- In a crisis, there may be power outages; you may not be able to rely on your PowerPoint presentation. Build in fall-back approaches. At Prometheus, we often provide a "Plan B" set of bare-bones instructor notes for use if the media show can't go on.
- You cannot rely on the availability of one specific trainer in an emergency. Facilitated training must be documented well enough to be handed off to a backup trainer if necessary.
Early Training involvement lets the team identify and address those potential problems upfront.
Rollout training that keeps on rolling
Everyone needs to know exactly what is expected during an emergency. And they need to know that before the emergency occurs. Training should be actively involved in developing a strong, effective rollout plan that will get the right level of training to the right people at the right time. The rollout plan should also address:
- Regular refresher training to maintain knowledge and skills
- Regular training evaluation and updates as the emergency plan evolves
- Policies and processes for delivering the training to new hires and contractors, as necessary
Clearinghouse for at-hand training resources
Training can become a resource for relevant courses and curricula that are already out there. There is excellent training available from American Red Cross, FEMA, CDC, and other organizations and agencies. And there's a lot of not-so-great stuff out there, too. Training can vet such potential resources, and make the most appropriate ones available to the people who need them.
Here at Prometheus, we may specify a FEMA course, for example, but we also develop a custom application worksheet that helps learners apply that generic content within the context of their own workplace and job responsibilities. When we provide the URL link we also give clear instructions on how to navigate the host site, locate the right course, register to receive certification, and submit the certificate to receive internal credit for course completion.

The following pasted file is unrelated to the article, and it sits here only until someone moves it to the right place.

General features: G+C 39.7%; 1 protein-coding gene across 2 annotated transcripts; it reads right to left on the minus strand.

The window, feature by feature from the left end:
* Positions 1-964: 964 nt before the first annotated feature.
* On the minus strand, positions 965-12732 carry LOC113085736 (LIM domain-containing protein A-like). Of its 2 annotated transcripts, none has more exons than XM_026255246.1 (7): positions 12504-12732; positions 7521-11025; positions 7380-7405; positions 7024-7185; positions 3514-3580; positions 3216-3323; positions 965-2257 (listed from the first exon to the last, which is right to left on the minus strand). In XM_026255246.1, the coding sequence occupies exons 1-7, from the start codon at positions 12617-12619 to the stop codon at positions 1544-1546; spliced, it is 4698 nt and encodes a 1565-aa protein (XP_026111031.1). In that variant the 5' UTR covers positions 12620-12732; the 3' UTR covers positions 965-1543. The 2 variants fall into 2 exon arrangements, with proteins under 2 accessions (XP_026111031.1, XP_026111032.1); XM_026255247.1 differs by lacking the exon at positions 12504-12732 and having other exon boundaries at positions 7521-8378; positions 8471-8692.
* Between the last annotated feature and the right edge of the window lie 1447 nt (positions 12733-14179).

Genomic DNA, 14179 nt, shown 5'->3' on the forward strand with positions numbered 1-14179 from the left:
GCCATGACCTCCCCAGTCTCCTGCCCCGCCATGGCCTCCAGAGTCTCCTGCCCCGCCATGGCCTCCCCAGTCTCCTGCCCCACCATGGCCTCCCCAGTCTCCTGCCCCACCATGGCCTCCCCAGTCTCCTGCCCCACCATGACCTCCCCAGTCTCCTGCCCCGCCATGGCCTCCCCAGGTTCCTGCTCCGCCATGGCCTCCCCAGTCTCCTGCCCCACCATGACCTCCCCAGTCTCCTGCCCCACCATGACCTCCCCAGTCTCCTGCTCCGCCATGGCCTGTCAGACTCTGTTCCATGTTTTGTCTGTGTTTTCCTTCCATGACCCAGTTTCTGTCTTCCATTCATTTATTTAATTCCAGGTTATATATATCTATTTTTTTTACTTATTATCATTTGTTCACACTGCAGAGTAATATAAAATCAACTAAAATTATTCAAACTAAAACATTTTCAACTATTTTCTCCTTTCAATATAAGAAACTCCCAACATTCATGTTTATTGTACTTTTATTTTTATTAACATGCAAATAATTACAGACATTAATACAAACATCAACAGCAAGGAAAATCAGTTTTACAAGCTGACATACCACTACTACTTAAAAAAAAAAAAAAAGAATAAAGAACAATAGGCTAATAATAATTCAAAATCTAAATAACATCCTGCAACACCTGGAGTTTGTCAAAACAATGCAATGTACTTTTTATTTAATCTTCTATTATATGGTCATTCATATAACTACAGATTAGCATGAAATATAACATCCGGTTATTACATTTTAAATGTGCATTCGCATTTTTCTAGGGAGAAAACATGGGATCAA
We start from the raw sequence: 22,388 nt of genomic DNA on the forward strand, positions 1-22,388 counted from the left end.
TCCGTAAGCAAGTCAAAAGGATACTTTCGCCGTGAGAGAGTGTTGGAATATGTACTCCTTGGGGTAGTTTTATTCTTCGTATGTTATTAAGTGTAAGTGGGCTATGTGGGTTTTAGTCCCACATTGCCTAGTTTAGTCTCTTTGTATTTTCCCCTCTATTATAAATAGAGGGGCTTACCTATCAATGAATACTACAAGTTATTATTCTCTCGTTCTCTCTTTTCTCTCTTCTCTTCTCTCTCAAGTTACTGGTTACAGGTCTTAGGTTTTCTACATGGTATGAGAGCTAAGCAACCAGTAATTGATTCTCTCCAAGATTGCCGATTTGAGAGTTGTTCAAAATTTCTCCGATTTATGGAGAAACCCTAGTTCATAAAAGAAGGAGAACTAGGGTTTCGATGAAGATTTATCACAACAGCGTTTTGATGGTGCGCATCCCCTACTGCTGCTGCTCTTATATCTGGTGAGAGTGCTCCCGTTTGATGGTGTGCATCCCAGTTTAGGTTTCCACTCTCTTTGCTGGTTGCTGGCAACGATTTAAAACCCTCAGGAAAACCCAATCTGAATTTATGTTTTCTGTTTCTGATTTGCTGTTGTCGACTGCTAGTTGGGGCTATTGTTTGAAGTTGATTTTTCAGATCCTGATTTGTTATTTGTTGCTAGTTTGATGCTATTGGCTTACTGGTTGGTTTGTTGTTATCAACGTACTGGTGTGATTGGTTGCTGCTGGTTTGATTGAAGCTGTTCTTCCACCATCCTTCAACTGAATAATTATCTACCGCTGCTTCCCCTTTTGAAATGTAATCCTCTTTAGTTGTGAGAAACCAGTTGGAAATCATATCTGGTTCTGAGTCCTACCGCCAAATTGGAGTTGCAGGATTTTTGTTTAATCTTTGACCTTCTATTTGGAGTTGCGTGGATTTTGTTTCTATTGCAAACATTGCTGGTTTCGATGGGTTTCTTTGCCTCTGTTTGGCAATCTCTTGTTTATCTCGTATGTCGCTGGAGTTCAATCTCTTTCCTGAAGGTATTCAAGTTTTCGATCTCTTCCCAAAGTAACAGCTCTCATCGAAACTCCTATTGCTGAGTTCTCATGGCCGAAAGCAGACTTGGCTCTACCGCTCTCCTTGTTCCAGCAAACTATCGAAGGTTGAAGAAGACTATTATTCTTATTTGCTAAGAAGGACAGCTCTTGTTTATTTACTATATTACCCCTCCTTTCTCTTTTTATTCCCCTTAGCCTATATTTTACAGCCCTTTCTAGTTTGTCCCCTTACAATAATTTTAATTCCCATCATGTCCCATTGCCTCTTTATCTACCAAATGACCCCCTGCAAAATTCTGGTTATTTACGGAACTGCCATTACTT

Resource for effective drills and exercises
This is an area where Training's expertise can really shine! Having a plan on paper is one thing – having a plan that works when you need it is another. It may sound great to have everyone assemble in the cafeteria for instructions during an emergency, but how many people will actually go there when the alarm sounds? How long would it take to get everyone there? Will they all fit in the room? Can the speaker be heard in that room? Can mobility-impaired personnel get there safely?
Training can offer practical, performance-focused guidance for drills, exercises, simulations, tabletops and other tools to help validate, improve, and finally roll out the emergency plan.
Evaluation and feedback
Training can help drive a performance-based approach to emergency planning, developing the assessment tools and certification criteria that put teeth into the plan.
Heady stuff, what Training can do! The key is early and active Training involvement in the emergency management planning process.
Want to learn more about emergency management? This site provides some good links: http://emergency.cdc.gov/